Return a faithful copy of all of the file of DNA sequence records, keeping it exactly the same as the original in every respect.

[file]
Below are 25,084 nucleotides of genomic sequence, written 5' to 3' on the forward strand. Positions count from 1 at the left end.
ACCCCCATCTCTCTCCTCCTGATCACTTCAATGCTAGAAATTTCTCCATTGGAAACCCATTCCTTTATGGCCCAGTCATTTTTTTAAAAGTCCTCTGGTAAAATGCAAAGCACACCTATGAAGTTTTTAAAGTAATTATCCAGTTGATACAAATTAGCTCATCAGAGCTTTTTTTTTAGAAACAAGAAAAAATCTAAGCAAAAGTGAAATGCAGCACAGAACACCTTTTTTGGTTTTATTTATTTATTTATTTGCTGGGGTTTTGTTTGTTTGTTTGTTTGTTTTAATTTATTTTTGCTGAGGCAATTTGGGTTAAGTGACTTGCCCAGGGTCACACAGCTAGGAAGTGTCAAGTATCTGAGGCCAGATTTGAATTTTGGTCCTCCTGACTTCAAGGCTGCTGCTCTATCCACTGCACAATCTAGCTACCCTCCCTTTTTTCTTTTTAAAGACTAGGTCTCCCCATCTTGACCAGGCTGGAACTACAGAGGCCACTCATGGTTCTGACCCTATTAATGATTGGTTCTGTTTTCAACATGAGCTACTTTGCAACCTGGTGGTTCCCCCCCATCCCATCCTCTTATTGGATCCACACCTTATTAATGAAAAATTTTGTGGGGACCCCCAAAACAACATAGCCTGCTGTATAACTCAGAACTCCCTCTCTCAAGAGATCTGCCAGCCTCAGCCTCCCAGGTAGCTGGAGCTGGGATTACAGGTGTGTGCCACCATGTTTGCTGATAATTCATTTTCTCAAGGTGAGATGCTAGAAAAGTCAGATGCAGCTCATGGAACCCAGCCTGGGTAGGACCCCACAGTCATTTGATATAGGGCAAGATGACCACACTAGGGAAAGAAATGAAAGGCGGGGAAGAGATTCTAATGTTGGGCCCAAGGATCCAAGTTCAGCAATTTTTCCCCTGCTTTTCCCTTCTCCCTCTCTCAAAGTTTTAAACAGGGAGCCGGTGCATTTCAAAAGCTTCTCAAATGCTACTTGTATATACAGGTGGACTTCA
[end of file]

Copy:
Below are 25,084 nucleotides of genomic sequence, written 5' to 3' on the forward strand. Positions count from 1 at the left end.
ACCCCCATCTCTCTCCTCCTGATCACTTCAATGCTAGAAATTTCTCCATTGGAAACCCATTCCTTTATGGCCCAGTCATTTTTTTAAAAGTCCTCTGGTAAAATGCAAAGCACACCTATGAAGTTTTTAAAGTAATTATCCAGTTGATACAAATTAGCTCATCAGAGCTTTTTTTTTAGAAACAAGAAAAAATCTAAGCAAAAGTGAAATGCAGCACAGAACACCTTTTTTGGTTTTATTTATTTATTTATTTGCTGGGGTTTTGTTTGTTTGTTTGTTTGTTTTAATTTATTTTTGCTGAGGCAATTTGGGTTAAGTGACTTGCCCAGGGTCACACAGCTAGGAAGTGTCAAGTATCTGAGGCCAGATTTGAATTTTGGTCCTCCTGACTTCAAGGCTGCTGCTCTATCCACTGCACAATCTAGCTACCCTCCCTTTTTTCTTTTTAAAGACTAGGTCTCCCCATCTTGACCAGGCTGGAACTACAGAGGCCACTCATGGTTCTGACCCTATTAATGATTGGTTCTGTTTTCAACATGAGCTACTTTGCAACCTGGTGGTTCCCCCCCATCCCATCCTCTTATTGGATCCACACCTTATTAATGAAAAATTTTGTGGGGACCCCCAAAACAACATAGCCTGCTGTATAACTCAGAACTCCCTCTCTCAAGAGATCTGCCAGCCTCAGCCTCCCAGGTAGCTGGAGCTGGGATTACAGGTGTGTGCCACCATGTTTGCTGATAATTCATTTTCTCAAGGTGAGATGCTAGAAAAGTCAGATGCAGCTCATGGAACCCAGCCTGGGTAGGACCCCACAGTCATTTGATATAGGGCAAGATGACCACACTAGGGAAAGAAATGAAAGGCGGGGAAGAGATTCTAATGTTGGGCCCAAGGATCCAAGTTCAGCAATTTTTCCCCTGCTTTTCCCTTCTCCCTCTCTCAAAGTTTTAAACAGGGAGCCGGTGCATTTCAAAAGCTTCTCAAATGCTACTTGTATATACAGGTGGACTTCA